The Trans-Pacific Partnership (TPP) is expected to bring a net, but marginal, boost to the economy, according to a new study by the U.S. International Trade Commission. We can expect a loss of manufacturing jobs, not a fact to take lightly, but the sector expected to tip the balance in favor of a boosted economy is food and agriculture.
Unfortunately, the high risk to public health and the environment that will accompany this boost cancels out any marginal benefit it may bring. It is not your local farmer with a small, diverse, sustainable farm that offers your summer CSA share who will benefit from the TPP. After NAFTA went into effect, U.S. farmers of most crops saw incomes plummet, and the U.S. drastically increased imports of cheap fruits and vegetables from Mexico, grown and harvested by farmworkers earning poverty wages and living and working in deplorable conditions.
The segment of the food and agriculture system that will benefit if the TPP is passed will be the large-scale industrial agriculture machine. The type of commodity cash crops that rely heavily on inputs such as genetically engineered seeds, fertilizers, and pesticides. These are the types of farms that are also contributing to climate change. Though estimates vary, agriculture contributes one-third to one-half of climate changing emissions.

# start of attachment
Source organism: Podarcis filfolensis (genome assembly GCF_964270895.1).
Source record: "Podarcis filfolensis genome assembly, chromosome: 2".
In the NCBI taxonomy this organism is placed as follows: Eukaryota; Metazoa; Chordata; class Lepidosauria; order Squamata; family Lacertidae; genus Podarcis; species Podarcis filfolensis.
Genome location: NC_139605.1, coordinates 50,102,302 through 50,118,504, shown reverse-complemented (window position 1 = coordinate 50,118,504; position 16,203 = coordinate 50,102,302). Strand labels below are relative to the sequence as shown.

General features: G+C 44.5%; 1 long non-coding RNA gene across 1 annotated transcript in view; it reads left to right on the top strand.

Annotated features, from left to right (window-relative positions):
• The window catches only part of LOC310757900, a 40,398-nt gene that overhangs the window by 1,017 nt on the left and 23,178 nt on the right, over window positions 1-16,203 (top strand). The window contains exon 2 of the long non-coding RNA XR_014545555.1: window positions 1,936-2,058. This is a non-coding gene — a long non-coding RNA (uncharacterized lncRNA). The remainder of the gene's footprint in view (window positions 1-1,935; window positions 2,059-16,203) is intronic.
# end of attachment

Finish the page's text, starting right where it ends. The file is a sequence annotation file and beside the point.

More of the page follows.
We need our agriculture and trade policies to invest in the type of sustainable, regenerative agriculture that will capture carbon and mitigate climate change. To create a trade policy, such as the TPP, that will reward and expand climate-change-causing conventional agriculture and then claim that the expansion of a harmful segment of the agriculture system justifies the loss of good manufacturing jobs is unacceptable.
The TPP, which has already been finalized, will be a setback to a healthy and sustainable food and agriculture system. President Obama has committed to its passage and reports are that Congress will attempt to pass it during the “lame duck” session, after the elections but before a change in office. Because the TPP is so unpopular, the best chance of passing it is after the elections.
The first step in creating the food and agriculture system we want is to reject the TPP. To do that, we need to prevent a lame duck vote.